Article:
Saturday, September 23

Nationwide E-Waste Management System In Singapore

With a nationwide e-waste management system, recycling electrical and electronic debris (e-waste) will be more convenient for customers about which we are going to talk about in zero e-waste Singapore, according to the National Environment Agency (NEA). Information and communications technology (ICT) equipment, major appliances, light bulbs and tubes, and batteries are among the e-waste products that will be regulated. According to the NEA, these have been controlled because of their potential environmental impact, trash generation volumes, and widespread use. The public will be able to discard such things through “various collecting avenues,” including more than 300 e-waste recycling boxes located throughout the city. There will also be quarterly collection campaigns in residential estates, as well as bulky item disposal services for major household equipment offered by municipal authorities. 

Some retailers will offer over-the-counter collection services, as well as additional collecting options. ALBA E-Waste, an approved NEA operator, will collect e-waste from these locations and channel it to certified e-waste recyclers. Before the equipment is processed for reuse or recycling, these e-waste recyclers will verify that any data held on data-containing devices is irreversibly wiped or destroyed, according to the agency. The new method is the result of NEA’s industry consultations, which began in 2015 with the goal of “co-developing a regulated e-waste management system for Singapore,” according to the agency.

The management system is based on the Extended Producer Responsibility (EPR) principle, which assigns producers responsibility for the end-of-life disposal of electrical and electronic products they sell in Singapore. Producers who sell regulated electronic and electrical equipment to customers in quantities greater than the available supply must enrol in and fund the Producer Responsibility Scheme (PRS). ALBA E-Waste Smart Recycling has been granted approval by the National Environmental Agency to run a system for collecting and appropriately handling regulated e-waste. “Producers who sell regulated items for industrial and commercial use will collect end-of-life products from their clients at no cost and send them to be appropriately processed and recycled,” according to the NEA.

Retailers having a floor size of 300 sq m or more must set up in-store collection services for the categories of consumer electrical and electronic items they sell under the Resource Sustainability Act. Over-the-counter services or e-waste recycling bins are examples of these collection services. “Customers will be able to get free take-back services for abandoned products of the same sort from these retailers on a one-for-one basis. Regardless of the brand or where the product was acquired, the abandoned products must be collected up when new products are delivered “NEA stated. According to the agency, e-waste is one of the “priority waste” streams recognised under Singapore’s Zero Waste Masterplan. Singapore creates roughly 60,000 tonnes of e-waste, according to estimates.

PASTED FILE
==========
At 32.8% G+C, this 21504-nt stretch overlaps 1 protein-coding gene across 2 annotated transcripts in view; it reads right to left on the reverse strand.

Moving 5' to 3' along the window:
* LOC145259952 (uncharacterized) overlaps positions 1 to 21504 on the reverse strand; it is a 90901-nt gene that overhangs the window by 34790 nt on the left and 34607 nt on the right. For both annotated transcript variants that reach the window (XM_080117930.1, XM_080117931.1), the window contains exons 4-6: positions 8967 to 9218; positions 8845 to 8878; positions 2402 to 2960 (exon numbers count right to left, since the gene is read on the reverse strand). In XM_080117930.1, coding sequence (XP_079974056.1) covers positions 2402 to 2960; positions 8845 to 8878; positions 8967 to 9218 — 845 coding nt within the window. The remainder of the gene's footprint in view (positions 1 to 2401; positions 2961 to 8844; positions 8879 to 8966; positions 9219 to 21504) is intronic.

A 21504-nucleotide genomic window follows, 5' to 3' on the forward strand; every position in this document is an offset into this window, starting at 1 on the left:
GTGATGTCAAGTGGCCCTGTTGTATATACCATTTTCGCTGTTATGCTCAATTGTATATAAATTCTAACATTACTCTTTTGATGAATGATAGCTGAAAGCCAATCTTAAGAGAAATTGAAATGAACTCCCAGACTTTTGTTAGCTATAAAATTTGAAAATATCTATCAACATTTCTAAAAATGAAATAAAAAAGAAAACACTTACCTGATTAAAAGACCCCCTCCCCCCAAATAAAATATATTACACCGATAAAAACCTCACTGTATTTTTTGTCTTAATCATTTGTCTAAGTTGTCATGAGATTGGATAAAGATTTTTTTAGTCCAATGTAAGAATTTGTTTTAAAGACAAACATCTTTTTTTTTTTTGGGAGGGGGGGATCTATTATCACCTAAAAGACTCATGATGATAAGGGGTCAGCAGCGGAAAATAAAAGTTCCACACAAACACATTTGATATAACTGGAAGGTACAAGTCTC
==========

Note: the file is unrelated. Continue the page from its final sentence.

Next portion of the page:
In addition to that in Singapore, non-recycled e-waste is burnt, resulting in resource loss as well as carbon emissions, contributing to global warming and climate change. Furthermore, the collection and processing of e-waste by these companies can lead to labour dangers and bad environmental policies. These include releasing dangerous refrigerants into the environment from refrigerators and air conditioners, as well as disposing potentially of hazardous undesired components with the regular trash. Heavy metals in the burnt e-waste contaminate the incineration ash, which is disposed of in Semakau Landfill. 

We have also tried to address some frequently asked questions below regarding e-waste management practices in Singapore.

What exactly is the issue here?

Contamination occurs when inappropriate materials, such as food and liquids, are dumped into the blue recycling container, as well as goods that cannot be recycled. When this happens, the rest of the recyclables gathered will be contaminated, wasting everyone’s efforts. Food or liquid-contaminated recyclables cannot be recycled, making them any different from general waste. They will subsequently be disposed of, burnt, and dumped on the ground. That is why it is critical to place the appropriate items in the appropriate bin.

What is the state of e-waste management in other countries?

To motivate more HDB citizens to recycle using the current blue recycling bins in their estates, Zero Waste SG developed the “Let’s Recycle Together” campaign, which aims to educate them on how to properly recycle. Tzu Chi organises recycling events on the second Sunday of the month at over 30 locations across the island. Volunteers not only sort recyclables but also teach locals how to incorporate environmental preservation into their daily routines.

Why is there an issue with plastic garbage in Singapore?

According to the answer to the last FAQ we are addressing in zero e-waste Singapore, only 4% of all plastics in Singapore are recycled at the moment. As a result, most plastics are burnt after only one usage, losing 95 per cent of their material worth. It also worsens pollution by emitting greenhouse gases from incineration and even recycling procedures.